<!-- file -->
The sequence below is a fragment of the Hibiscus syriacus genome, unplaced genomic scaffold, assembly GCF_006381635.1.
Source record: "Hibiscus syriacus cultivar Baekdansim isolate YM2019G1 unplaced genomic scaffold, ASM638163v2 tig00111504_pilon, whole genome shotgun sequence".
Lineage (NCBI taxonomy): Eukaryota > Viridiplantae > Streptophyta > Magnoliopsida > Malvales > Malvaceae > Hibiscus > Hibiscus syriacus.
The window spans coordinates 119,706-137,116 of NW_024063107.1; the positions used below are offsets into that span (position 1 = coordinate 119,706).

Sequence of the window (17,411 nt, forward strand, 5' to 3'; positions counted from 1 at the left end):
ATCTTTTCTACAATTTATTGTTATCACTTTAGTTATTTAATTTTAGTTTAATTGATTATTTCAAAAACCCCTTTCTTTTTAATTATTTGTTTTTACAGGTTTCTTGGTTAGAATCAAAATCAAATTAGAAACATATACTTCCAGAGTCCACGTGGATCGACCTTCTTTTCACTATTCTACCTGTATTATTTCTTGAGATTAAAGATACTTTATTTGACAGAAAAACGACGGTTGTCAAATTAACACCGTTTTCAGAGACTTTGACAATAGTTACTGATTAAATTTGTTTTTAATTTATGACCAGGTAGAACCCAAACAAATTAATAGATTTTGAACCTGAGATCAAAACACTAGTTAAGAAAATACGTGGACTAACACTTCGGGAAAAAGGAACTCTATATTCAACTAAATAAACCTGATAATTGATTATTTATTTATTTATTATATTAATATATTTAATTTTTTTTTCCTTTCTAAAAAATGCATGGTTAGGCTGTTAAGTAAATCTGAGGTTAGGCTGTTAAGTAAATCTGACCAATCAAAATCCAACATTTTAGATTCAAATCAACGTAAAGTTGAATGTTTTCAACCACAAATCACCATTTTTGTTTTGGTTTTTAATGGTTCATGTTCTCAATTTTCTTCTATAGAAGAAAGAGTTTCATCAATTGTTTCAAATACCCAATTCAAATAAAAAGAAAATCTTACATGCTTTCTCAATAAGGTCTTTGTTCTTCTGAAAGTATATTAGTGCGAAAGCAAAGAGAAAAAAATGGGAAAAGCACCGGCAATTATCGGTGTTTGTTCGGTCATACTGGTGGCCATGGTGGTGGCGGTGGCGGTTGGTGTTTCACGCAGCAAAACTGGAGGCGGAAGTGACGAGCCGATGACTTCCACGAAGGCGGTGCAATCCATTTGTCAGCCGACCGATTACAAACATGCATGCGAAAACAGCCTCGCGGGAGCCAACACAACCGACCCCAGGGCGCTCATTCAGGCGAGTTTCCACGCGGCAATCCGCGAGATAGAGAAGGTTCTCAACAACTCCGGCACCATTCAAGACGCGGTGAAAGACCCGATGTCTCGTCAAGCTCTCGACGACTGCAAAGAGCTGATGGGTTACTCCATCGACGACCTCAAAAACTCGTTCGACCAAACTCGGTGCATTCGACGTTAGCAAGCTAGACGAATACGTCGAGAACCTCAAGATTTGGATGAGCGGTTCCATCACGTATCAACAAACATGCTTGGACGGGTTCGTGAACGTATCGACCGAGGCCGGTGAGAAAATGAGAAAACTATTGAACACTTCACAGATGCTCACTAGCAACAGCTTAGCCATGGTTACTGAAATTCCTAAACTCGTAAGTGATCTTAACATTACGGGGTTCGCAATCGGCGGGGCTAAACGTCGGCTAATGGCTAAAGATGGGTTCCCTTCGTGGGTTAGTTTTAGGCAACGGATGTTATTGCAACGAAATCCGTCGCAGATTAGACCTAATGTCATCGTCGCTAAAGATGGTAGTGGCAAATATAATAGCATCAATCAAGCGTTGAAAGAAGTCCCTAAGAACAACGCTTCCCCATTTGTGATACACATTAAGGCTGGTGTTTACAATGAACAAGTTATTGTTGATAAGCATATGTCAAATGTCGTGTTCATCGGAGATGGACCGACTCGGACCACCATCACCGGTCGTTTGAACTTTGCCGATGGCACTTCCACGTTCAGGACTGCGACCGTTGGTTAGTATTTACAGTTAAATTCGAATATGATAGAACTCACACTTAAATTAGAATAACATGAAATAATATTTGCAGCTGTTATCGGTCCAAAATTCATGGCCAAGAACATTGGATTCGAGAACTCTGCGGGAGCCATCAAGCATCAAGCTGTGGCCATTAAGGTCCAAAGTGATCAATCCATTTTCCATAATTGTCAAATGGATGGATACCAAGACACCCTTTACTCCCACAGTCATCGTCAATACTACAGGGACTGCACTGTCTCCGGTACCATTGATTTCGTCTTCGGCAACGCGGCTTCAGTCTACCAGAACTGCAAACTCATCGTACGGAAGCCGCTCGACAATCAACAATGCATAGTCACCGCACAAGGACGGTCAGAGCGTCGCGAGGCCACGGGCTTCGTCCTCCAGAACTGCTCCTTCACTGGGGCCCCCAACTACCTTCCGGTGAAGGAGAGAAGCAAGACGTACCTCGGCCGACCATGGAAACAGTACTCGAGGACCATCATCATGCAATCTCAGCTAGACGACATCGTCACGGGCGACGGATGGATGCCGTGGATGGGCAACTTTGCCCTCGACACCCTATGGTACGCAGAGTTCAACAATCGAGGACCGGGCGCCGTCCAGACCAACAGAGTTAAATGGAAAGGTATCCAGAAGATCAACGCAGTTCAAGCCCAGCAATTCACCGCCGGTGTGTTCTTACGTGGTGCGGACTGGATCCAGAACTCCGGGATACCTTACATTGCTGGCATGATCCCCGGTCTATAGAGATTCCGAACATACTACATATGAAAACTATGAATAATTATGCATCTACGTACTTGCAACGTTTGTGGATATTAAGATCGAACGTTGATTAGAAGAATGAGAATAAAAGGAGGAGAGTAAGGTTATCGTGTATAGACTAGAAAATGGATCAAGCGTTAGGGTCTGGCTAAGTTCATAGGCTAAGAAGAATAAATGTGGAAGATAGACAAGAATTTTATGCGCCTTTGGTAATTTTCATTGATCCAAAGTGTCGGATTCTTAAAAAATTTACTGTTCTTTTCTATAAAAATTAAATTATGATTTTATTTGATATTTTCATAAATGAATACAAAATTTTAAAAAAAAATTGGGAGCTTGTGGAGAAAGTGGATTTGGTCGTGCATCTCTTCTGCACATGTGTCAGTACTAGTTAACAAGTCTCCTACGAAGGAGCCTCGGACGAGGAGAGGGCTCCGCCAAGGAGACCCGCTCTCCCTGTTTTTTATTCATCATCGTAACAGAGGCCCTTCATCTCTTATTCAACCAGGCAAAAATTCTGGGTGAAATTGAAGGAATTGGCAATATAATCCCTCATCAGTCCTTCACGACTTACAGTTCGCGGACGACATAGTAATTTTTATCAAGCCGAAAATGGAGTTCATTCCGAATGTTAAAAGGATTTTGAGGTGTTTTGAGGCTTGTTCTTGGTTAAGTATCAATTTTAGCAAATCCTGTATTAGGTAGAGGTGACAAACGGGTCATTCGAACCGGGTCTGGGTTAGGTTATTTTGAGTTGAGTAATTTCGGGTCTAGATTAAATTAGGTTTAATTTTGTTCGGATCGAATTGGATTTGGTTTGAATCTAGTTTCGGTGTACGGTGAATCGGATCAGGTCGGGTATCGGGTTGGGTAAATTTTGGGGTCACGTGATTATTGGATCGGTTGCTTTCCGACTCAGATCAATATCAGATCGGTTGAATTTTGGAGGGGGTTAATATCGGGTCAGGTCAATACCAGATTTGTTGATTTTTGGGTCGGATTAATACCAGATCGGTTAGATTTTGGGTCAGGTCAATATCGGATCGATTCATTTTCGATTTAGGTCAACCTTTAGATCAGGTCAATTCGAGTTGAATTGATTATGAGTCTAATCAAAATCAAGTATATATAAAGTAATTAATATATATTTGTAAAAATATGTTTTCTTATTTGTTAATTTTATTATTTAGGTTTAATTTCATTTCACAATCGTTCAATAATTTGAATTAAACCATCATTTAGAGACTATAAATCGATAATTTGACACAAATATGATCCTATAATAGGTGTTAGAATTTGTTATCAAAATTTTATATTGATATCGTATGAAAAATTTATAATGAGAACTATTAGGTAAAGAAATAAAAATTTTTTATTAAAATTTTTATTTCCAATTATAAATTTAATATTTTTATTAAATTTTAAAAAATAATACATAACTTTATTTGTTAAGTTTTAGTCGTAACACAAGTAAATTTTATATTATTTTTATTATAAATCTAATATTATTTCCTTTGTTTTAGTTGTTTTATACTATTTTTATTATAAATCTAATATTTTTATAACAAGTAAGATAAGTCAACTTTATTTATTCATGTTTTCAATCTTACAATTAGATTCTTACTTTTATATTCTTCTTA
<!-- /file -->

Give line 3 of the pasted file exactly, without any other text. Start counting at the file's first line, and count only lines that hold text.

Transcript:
Lineage (NCBI taxonomy): Eukaryota > Viridiplantae > Streptophyta > Magnoliopsida > Malvales > Malvaceae > Hibiscus > Hibiscus syriacus.